But they’re not the same at all. Data visualization is a tool we can use to communicate complicated accounting information. As a tool, you need to keep it simple enough for people to understand. And unless we explain those charts and graphs with Effective Relatable Stories that our audience understands, we haven’t communicated anything at all. 

Why do stories help us learn and understand?

Stories aren’t just for entertainment. Powerful stories evoke emotion and can inspire us to take action and make changes in ways that a PowerPoint data dump can’t. Those just put us to sleep like a lullaby.

If you want your audience to take action, they must be emotionally engaged. Master marketers know this: they know exactly the hook to use that taps into your raw emotion and convinces you to click on that Buy Now button. 

Neuroscience backs up the role of stories in helping us learn. When we hear a gripping story, that story lets loose a flood of dopamine in our brain. That’s right. Dopamine — the same neurotransmitter that gets us addicted to drugs, alcohol and gambling. The feel-good chemical. And when those brain circuits get lit up with an emotional charge, we learn better and remember more.

According to neuroscience researcher John Medina, author of Brain Rules, “Dopamine aids memory and information processing. You can think of it like a Post-It note that reads ‘Remember this.’”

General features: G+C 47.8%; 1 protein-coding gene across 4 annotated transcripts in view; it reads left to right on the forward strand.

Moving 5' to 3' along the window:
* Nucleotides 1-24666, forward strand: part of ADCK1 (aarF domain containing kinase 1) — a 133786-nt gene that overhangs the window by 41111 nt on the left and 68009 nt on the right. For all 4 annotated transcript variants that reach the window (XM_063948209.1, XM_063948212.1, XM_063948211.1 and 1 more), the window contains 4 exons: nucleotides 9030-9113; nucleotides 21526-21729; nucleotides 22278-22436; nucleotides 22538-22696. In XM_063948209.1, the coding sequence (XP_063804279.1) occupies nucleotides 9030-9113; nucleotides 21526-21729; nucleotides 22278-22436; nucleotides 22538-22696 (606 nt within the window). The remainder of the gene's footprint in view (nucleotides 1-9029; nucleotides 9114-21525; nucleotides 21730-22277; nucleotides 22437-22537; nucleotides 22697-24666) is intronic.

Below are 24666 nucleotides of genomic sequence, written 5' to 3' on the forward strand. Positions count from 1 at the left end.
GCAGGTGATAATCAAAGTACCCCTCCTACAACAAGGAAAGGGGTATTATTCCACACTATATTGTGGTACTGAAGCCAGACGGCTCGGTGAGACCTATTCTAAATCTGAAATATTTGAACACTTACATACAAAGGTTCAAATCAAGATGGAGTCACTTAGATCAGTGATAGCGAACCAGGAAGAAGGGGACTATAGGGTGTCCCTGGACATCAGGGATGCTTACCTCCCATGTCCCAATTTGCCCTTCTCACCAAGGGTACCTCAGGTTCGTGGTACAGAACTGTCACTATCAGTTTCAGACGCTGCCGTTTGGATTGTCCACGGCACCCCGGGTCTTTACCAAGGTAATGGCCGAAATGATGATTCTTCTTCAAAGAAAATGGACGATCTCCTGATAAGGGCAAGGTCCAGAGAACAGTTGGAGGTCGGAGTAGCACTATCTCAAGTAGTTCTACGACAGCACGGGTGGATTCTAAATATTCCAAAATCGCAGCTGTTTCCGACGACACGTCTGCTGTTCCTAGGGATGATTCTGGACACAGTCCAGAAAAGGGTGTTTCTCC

Do you remember where you were last Tuesday at 9 am? Probably not. But I bet you remember in crystalline detail where you were and what you were doing on September 11, 2001, when you heard about the planes hitting the World Trade Center. That’s an event you experienced exactly once, but you remember forever. 

That’s the impact an emotional charge can have on memory.

Contrast that with studying for the CPA exam, where you had to repeat the same material over and over to get it in your brain for the short time you needed to remember it. A few years later, and I bet you’ve forgotten much of what you learned. But emotionally charged memories stay with us forever.

Using stories to explain complex topics: a real-life example

Not convinced that you can use stories to make accounting interesting or relevant? Here’s an example of how I used an Effective Relatable Story to explain consolidations of variable interest entities when I was teaching an accounting and auditing update at the Arizona Society of CPAs. Consolidating variable interest entities is a complex topic that almost never fails to send audiences of accountants into dreamland, so here’s how I kept everyone engaged.